The First 10 Prolog Programming Contests
by Bart Demoen, Phuong-Lan Nguyen, Tom Schrijvers, Remko Troncon
Number of pages: 161
This book shows solutions to problems that were in the first 10 Prolog Programming Contests. The solutions in this book were not constructed by participants during the contest, since the contest rules always prevented that. However, many of our solutions could have been constructed during the contest under extreme time pressure, and so you will find many solutions using the generate and test strategy, together with a higher than usual deployment of member/2, append/3, findall/3 and even reverse/2. On the other hand, we have avoided dynamic predicates (except in the solution of two problems), and we have often preferred the Prolog if-then-else and once/1 predicate over the use of the !. We have also avoided comments in the programs.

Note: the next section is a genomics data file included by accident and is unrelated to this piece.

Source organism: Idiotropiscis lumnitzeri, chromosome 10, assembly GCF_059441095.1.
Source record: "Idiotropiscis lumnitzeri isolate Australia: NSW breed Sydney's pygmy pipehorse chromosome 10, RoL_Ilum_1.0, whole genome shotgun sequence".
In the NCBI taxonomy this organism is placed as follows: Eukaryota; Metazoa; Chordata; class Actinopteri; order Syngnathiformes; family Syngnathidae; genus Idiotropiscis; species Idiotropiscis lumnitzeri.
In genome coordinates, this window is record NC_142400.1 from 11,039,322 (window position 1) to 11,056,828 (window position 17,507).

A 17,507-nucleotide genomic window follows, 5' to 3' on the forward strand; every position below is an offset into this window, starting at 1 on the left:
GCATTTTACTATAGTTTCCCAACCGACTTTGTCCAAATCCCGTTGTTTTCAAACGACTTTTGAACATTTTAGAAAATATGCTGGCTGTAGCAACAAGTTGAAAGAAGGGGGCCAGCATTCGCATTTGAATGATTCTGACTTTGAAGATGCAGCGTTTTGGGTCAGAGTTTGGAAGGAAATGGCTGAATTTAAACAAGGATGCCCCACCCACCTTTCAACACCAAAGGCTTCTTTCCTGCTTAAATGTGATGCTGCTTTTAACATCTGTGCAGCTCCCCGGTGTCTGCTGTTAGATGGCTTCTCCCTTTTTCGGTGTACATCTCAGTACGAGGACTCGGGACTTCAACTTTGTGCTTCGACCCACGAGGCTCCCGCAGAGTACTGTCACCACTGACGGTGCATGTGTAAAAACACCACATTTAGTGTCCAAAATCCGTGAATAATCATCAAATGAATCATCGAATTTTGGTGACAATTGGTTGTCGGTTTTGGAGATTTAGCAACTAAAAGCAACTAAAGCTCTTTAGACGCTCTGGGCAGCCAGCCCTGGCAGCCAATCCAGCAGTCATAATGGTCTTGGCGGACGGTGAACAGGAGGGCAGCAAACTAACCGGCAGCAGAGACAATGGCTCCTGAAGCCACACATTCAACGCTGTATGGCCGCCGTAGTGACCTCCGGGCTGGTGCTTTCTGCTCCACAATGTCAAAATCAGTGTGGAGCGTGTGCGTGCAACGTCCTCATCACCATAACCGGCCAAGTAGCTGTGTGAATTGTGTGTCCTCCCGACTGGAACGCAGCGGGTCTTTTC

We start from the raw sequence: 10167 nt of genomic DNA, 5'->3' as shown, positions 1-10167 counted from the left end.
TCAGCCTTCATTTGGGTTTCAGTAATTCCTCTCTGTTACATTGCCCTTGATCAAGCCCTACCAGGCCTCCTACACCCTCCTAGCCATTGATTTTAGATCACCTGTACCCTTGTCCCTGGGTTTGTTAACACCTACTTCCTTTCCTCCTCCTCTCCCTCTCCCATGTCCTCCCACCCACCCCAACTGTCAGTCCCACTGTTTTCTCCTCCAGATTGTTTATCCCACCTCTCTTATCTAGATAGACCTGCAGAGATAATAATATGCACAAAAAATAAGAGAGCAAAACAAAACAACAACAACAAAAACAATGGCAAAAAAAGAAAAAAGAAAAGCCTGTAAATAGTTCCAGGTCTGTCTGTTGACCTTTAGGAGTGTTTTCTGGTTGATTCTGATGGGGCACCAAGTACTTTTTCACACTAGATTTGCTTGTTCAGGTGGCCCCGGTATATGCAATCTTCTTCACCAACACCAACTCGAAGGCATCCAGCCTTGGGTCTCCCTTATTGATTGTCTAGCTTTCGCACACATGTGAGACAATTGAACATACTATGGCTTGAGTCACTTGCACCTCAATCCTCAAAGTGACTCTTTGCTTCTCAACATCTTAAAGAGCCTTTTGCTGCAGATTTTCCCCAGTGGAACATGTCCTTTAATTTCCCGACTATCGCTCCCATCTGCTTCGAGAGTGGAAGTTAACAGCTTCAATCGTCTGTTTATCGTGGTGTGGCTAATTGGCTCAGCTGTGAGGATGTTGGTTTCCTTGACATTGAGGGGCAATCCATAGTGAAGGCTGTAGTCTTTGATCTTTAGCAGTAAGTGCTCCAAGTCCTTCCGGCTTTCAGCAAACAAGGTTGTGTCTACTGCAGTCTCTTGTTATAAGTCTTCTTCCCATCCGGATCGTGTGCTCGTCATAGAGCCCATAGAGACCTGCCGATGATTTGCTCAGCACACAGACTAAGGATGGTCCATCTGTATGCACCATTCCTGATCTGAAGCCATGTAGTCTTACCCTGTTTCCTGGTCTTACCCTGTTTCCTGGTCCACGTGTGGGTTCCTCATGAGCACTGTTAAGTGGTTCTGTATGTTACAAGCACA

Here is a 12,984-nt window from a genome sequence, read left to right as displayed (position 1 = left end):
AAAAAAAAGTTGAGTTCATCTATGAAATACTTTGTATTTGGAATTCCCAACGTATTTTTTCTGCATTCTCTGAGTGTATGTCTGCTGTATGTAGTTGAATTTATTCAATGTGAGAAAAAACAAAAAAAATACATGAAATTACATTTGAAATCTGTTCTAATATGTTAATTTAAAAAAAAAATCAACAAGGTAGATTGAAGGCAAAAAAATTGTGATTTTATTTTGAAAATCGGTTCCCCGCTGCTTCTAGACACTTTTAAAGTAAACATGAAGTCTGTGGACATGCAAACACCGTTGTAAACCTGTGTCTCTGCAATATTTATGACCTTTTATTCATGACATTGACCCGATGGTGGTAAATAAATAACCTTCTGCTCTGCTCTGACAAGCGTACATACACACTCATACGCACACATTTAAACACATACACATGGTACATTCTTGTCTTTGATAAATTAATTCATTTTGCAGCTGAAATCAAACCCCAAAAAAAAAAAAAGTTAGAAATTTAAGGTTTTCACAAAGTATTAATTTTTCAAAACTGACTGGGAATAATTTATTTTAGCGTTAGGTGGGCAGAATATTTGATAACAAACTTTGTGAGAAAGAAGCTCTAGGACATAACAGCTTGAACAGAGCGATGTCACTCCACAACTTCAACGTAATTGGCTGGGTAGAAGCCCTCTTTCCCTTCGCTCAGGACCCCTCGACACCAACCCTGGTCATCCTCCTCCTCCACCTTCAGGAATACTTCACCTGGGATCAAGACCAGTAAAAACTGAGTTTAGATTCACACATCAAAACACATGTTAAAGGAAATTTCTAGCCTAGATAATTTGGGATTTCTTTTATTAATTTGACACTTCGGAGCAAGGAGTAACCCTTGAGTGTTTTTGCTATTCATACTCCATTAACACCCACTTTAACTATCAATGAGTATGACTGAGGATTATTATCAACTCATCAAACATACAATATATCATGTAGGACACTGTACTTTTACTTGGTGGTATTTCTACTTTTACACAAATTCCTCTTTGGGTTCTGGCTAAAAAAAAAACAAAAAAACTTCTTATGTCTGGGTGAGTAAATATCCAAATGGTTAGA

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by Attila Csenki - BookBoon
In this volume the author discusses some areas where Prolog can be fruitfully employed. The book comprises four chapters: Enigma 1225: Rows are Columns; Blind Search; Informed Search; Text Processing. There are 54 exercises in this book.
by James Hein - Portland State University
Programming experiments designed to help learning of discrete mathematics, logic, and computability. Most of the experiments are short and to the point, just like traditional homework problems, so that they reflect the daily classroom work.
by Patrick Blackburn, Johan Bos, Kristina Striegnitz - College Publications
One of the most popular introductions to Prolog, an introduction prized for its clarity and down-to-earth approach. It is widely used as a textbook at university departments around the world, and even more widely used for self study.
by Neil C. Rowe - Prentice-Hall
Artificial intelligence is a hard subject to learn. The author have written a book to make it easier. He explains difficult concepts in a simple, concrete way. This book is intended for all first courses in artificial intelligence.